Ph.D., History, Université de Montréal
LLM, International Law and Legal Studies, Université PanthéonAssas (Paris II)
M.A., Social Sciences, at École de Hautes Études en Sciences Sociales
LLB, Nankai University
Dr. Nariman Shelekpaev is Assistant Professor at the Department of Slavic Languages and Literatures at Yale University.
When did you first develop an interest in Slavic, East European, and Eurasian Studies?
I am from Kazakhstan, so my interest in Eurasian history is sort of natural. I became professionally engaged with the field when I was writing my M.A. thesis on Astana (Kazakhstan’s new capital city since 1998) at École de Hautes Études en Sciences Sociales in Paris, under Vincent Fourniau. After Paris, I moved to Montreal to do a Ph.D. in history, where I continued to work on Kazakhstan’s capital cities and political history in the 20th and 21st centuries.
What support have you received throughout your career that has allowed you to advance your scholarship?
I won an ASEEES travel grant twice but was never able to use it! (Once because of COVID-19, and another time because I did not receive my US visa on time.) Hopefully, I will get another grant in the future!
What is your current research/work project?
I am working on two major projects at the moment. The first one is a political and urban history of Kazakhstan and its capital cities in the 20th century. It is also a comparative history of non-European states (based on the cases of Brazil, Canada, and Kazakhstan), which relocated or transformed their capital cities in the transition “from colony to nation” from the late 19th century onwards. Another project focuses on the history of Kazakhstan and the way its cultural forms and political systems have evolved in the 20th century.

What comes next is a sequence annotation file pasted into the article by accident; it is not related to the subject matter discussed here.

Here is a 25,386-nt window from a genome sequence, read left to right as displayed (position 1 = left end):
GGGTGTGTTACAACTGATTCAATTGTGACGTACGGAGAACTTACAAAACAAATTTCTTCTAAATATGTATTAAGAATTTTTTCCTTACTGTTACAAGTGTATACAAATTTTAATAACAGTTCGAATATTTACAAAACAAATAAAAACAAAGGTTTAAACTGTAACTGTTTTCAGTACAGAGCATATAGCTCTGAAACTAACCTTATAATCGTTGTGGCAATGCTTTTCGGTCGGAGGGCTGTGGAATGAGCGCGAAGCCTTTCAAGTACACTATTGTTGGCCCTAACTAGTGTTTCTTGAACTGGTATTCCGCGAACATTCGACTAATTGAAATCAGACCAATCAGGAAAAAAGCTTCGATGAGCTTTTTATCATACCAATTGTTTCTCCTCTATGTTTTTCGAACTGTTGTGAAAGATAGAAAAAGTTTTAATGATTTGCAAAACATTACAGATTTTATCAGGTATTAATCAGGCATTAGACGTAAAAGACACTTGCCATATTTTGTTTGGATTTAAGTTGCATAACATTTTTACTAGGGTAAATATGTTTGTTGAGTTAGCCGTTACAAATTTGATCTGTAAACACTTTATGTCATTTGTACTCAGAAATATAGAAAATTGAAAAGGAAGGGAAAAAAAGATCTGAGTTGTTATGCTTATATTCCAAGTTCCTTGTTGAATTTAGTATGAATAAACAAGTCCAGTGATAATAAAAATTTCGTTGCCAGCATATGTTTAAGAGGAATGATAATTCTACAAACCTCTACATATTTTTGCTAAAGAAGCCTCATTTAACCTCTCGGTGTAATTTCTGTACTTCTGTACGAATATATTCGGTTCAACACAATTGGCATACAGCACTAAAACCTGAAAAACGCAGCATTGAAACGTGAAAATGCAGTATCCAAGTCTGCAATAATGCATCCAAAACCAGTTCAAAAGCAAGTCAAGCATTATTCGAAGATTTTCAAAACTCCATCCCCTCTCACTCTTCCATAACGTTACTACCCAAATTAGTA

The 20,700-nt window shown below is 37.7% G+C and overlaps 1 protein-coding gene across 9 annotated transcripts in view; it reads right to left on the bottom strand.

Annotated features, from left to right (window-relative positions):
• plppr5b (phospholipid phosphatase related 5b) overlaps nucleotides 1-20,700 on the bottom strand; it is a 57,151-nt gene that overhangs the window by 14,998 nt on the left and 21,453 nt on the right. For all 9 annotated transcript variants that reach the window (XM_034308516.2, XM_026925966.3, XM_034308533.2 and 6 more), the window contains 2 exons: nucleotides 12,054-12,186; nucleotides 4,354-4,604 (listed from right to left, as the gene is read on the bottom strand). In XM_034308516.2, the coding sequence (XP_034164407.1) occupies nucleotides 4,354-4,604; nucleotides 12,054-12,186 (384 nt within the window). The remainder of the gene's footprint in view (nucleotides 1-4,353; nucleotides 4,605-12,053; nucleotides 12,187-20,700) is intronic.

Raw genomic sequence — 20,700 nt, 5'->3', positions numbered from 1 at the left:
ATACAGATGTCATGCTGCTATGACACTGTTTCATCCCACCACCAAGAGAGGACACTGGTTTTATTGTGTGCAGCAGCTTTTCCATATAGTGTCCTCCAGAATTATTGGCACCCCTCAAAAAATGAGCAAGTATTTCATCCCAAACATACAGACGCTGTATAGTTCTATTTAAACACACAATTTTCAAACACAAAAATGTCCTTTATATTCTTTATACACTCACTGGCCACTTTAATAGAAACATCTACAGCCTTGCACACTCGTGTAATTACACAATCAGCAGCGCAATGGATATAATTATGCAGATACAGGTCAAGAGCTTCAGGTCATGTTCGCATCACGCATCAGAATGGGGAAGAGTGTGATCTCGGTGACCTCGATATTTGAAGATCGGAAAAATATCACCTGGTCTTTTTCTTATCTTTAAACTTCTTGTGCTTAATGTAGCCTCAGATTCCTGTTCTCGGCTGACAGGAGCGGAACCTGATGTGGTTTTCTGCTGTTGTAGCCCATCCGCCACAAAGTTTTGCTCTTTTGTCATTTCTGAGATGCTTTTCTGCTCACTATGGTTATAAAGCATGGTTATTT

What does your ASEEES membership mean to you? How has your involvement with ASEEES helped to further your career?
I was able to be published in Slavic Review! My article, which appeared in the Summer 2021 issue, is summary of some research I have conducted since 2016. It is a history of a Kazakhstani lawyer, who hit a judge with a fly swatter during a routine court session. It rethinks the issues of justice, artistic performance, and a broader political context in post-Soviet Kazakhstan.
How do you envision your current research projects(s) within the broader field of SEEES?
My current projects, and those I would like to develop in the future, focus on the history and historiography of the Soviet Union, Soviet Kazakhstan, and Central Asia. I am particularly interested in the urban history of the Soviet era (including comparative and transnational perspectives), the history of Soviet soundscapes, and Perestroika, which currently focuses mainly on the political figures in Moscow and pays little attention to the rest of USSR, especially Central Asian and Caucasus, in connection with the post-1991 period.
Besides your professional work, what other interests and/or hobbies do you enjoy?
For many years my hobby has been classical piano. I was a professional musician until my early 20s, and used to perform with orchestras, giving recitals in several countries, including Italy and Spain. My favorite pieces are Rachmaninov’s Paganini Rhapsody and Prokofiev’s Second Piano Concerto. I am historian now but with time, I transformed my hobby d’antan into a research topic: currently I am also investigating Soviet Kazakh opera in the 1930s and 1940s.